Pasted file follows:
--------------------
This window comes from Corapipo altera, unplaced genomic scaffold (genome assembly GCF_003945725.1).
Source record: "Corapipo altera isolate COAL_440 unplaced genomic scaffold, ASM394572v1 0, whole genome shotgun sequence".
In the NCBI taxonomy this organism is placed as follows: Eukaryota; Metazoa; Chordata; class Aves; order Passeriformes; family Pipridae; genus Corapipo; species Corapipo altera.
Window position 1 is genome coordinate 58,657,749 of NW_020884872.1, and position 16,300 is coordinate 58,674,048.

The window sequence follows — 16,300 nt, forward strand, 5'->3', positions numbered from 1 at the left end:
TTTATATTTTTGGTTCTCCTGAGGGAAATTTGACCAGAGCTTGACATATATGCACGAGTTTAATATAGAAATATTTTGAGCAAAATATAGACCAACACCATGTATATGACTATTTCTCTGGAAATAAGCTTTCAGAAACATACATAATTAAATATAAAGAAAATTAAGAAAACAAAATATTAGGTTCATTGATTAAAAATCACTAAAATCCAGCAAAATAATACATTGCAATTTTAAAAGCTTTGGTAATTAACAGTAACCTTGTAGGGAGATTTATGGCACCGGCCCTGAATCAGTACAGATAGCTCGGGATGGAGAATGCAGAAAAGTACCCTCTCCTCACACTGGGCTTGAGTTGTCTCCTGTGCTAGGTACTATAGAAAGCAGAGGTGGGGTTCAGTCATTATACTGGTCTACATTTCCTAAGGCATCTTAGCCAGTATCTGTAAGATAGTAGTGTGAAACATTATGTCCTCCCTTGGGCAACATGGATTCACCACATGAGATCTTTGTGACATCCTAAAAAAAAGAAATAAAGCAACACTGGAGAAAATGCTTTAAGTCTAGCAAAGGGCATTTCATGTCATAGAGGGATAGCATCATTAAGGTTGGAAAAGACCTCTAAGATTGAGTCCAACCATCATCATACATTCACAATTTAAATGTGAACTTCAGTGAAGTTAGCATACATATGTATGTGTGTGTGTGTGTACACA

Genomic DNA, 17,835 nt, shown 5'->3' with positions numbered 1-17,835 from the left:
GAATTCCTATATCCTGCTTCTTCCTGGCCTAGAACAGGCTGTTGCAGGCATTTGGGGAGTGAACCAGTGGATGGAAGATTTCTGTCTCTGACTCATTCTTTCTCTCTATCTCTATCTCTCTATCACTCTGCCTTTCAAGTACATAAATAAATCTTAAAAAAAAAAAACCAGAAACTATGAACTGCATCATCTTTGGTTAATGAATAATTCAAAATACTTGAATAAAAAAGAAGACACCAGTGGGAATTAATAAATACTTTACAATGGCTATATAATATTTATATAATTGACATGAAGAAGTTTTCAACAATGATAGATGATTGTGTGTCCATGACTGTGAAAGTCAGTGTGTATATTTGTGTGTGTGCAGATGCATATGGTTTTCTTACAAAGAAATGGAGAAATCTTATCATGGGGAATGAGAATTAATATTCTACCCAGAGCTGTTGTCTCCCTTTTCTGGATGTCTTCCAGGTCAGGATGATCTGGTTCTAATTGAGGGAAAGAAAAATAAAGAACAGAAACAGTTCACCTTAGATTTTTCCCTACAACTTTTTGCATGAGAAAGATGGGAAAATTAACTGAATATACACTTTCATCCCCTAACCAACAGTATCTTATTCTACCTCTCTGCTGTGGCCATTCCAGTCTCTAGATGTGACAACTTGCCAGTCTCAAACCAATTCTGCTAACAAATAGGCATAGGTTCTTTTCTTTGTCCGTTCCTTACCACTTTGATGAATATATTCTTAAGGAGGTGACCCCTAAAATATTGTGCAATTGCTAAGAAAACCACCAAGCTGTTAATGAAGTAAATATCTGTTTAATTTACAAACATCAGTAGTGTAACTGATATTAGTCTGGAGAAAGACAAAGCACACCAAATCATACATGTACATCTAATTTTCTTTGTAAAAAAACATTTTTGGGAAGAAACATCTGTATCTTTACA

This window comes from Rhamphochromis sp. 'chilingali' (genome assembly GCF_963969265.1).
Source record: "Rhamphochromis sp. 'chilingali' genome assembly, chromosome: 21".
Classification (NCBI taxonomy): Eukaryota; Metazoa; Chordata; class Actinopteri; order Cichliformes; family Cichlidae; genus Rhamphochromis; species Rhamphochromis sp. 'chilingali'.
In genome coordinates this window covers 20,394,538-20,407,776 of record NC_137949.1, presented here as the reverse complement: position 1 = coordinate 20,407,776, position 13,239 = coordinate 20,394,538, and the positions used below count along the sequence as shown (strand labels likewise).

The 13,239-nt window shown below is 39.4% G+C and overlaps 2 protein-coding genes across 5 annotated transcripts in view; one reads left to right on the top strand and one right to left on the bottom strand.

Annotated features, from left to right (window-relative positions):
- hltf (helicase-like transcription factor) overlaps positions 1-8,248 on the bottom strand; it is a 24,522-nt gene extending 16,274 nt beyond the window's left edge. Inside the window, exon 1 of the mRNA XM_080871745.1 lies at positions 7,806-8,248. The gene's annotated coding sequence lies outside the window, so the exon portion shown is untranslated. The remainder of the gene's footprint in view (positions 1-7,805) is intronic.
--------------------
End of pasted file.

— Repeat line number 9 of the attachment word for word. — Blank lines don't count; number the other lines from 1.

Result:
This window comes from Rhamphochromis sp. 'chilingali' (genome assembly GCF_963969265.1).